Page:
38 lines later . . .
Enter Macbeth and Banquo
MACBETH: So foul and fair a day I have not seen.

Macbeth was the first of the four greatest Shakespearean tragedies I read, but I still get chills when Macbeth first walks onstage and says those opening words, which unconsciously echo what the witches had said in scene 1 (“Fair is foul, and foul is fair: Hover through the fog and filthy air”). Macbeth is setting himself up – rather, the Playwright is setting him up, and he is letting us know that he is doing this through the device of dramatic irony. (Hamlet’s first words also contain dramatic irony, but we don’t yet know why Claudius is “less than kind” so the first of Hamlet’s many words are a shade less thrilling. And not as chilling.)

What the Playwright doesn’t tell us is whether Macbeth has somehow opened himself up to the forces of darkness before the play begins. My own opinion is that he has, although perhaps unknowingly. I get this from the text. Even before we see him we are told how Macbeth killed a rebel: “he unseam’d him from the nave to the chops, And fix’d his head upon our battlements.” This is a savage way to end someone’s life, even when it’s done in battle. Violence opens a person to the forces of darkness, which is why I believe that Macbeth has made himself the witches’ target.

Of course, there’s always the possibility that the witches target Macbeth because they know his tragic flaw (ambition) and what it will lead him to do. The prophecy will tempt him to get the throne by foul means, which will throw Scotland into a bloody civil war, and the forces of evil seek only destruction – of human beings and of nations.

David Garrick Macbeth 1768

David Garrick and Mrs. Pritchard as the Macbeths, 1768

Immediately after his encounter with the witches, Macbeth learns that their first prophecy has been fulfilled: he is informed that he is now the thane of Cawdor. The news prompts him to philosophize on “the imperial theme.” The soliloquy tells us that murder has already entered Macbeth’s thoughts, but the thought of actually murdering Duncan “yet is but fantastical.” Perhaps to drive it from his mind he will say:

If chance will have me king, why, chance may crown me
Without my stir.

Macbeth might have become “king hereafter” without resorting to regicide. The king might have died peacefully in his sleep or been killed in battle, but Macbeth wrests the crown by shedding blood because he has:
(i) The tragic flaw of ambition, which won’t let him wait.
(ii) An ambitious wife, who won’t let him wait. (He was rightly called “Bellona’s bridegroom” earlier in the play. Lady M. has all the qualities of the goddess of war.)
(iii) The opportunity. Duncan visits the Macbeths at Inverness and all Macbeth has to do is reach for his dagger and “murder sleep” (a euphemism if ever there was one). Compare this with how hard it is for Hamlet to kill his king.

Incidentally, that’s not because of Hamlet’s inability to act but rather his inability to rush into an act he knows is wrong. When he does kill his king, it will be when he himself has been mortally wounded, and at the king’s behest. It’s one of the many reasons why Hamlet deserves to have flights of angels sing him to his rest, whereas Macbeth’s body is merely dragged away by Macduff (the other big Mac in The Scottish Play).

Charles_Kean_Macbeth_1858

Charles Kean and Mrs. Kean as the Macbeths, 1858

Macbeth’s final words have never thrilled me quite as much as his first, not even when I was nineteen and reading the play for the first time. He has become so deeply entrenched in evil that by the time of his famous exchange with Macduff, I want him to die.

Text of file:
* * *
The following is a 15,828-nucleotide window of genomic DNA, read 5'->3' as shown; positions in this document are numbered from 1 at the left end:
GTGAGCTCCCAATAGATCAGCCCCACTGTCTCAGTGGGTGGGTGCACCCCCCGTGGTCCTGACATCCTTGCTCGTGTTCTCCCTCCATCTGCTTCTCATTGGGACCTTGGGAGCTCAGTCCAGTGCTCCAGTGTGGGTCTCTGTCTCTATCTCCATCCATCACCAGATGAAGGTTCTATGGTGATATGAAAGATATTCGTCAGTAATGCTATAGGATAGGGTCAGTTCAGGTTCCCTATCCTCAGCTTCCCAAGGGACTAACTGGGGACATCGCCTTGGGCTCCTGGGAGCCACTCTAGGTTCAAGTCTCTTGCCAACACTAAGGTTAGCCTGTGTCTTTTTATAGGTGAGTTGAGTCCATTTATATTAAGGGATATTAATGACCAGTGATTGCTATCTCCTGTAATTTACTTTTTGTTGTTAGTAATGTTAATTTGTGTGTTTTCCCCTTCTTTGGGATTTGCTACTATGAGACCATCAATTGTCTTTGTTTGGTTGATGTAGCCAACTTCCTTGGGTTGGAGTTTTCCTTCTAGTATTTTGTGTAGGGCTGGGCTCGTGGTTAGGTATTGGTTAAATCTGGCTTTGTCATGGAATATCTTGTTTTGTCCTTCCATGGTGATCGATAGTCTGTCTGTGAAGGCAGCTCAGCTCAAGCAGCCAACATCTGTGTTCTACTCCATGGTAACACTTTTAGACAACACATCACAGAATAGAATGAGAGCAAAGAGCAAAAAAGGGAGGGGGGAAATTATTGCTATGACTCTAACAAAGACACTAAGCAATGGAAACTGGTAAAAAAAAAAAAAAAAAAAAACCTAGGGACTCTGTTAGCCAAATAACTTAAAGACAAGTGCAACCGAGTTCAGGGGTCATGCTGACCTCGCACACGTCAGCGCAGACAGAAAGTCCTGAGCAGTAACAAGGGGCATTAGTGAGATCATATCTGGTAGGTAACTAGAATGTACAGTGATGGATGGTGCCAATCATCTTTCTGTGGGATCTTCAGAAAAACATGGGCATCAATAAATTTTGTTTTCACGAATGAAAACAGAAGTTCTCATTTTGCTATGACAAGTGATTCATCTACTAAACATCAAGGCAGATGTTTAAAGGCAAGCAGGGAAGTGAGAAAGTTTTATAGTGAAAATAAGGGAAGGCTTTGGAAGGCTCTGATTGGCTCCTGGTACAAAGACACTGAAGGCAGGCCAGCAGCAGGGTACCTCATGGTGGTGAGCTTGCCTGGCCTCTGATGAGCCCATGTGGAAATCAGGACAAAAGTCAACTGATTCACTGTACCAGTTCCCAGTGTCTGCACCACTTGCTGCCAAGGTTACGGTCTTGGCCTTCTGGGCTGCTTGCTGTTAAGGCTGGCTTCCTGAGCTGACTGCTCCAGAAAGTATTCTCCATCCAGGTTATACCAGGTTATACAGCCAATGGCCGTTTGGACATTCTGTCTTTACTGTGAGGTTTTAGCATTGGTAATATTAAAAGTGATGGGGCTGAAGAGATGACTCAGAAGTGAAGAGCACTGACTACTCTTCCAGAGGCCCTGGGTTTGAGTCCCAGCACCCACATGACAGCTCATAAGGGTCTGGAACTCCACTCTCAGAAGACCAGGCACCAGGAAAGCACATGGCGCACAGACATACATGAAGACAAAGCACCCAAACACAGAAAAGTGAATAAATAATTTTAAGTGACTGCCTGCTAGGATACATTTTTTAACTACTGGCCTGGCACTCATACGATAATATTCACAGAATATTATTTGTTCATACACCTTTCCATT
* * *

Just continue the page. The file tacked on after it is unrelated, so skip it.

But the last time I saw the play (last summer), the actor playing Macbeth didn’t feel the same. He had been fairly controlled until then but lost all sense of proportion (or is decorum the right word?) when Macduff says he was “from his mother’s womb Untimely ripp’d.” Between “Before my body I throw my warlike shield” and “Lay on, Macduff,” this Macbeth engaged in all manner of vaudeville buffoonery, even dragging himself across the stage to throw one last dagger at his nemesis. Instead of high tragedy this Macbeth ended inches above farce. One almost wished Lady Macbeth back to life, because she had been played to perfection.

Atheists like Diderot would have agreed with what Macbeth says when he is told that his wife is dead, that

All our yesterdays have lighted fools
The way to dusty death. . . .
Life’s but a walking shadow, a poor player
That struts and frets his hour upon the stage
And then is heard no more

For anyone who does not believe in the afterlife, this life is the be-all and the end-all, as Macbeth says in that key soliloquy in Act I, scene 7, when he expresses doubts about murdering Duncan. If there were no consequences, and no afterlife to consider, says Macbeth, then he might as well do the deed and do it soon.

But that’s such a prosaic paraphrase of the soliloquy that has two of the most poetic lines in all Shakespeare, the lines that conclude this passage:

If it were done when ’tis done, then ’twere well
It were done quickly: if th’ assassination
Could trammel up the consequence, and catch
With his surcease success; that but this blow
Might be the be-all and the end-all — here,
But here, upon this bank and shoal of time,
We’ld jump the life to come.

My Favorite Bare Bodkins

My last post, “Word Pressure” (March 20), brings me to what was to have been my first post. But first, a confession about the confession in my first blog proper, “The Fire Thieves” (January 23). In that blog I had confessed that I’d told three people that my first blog would be about my favorite character, but my muse deserted me just when I needed her (what’s new) and I had to write about Timon of Athens and Pale Fire and Brush Up Your Shakespeare! instead.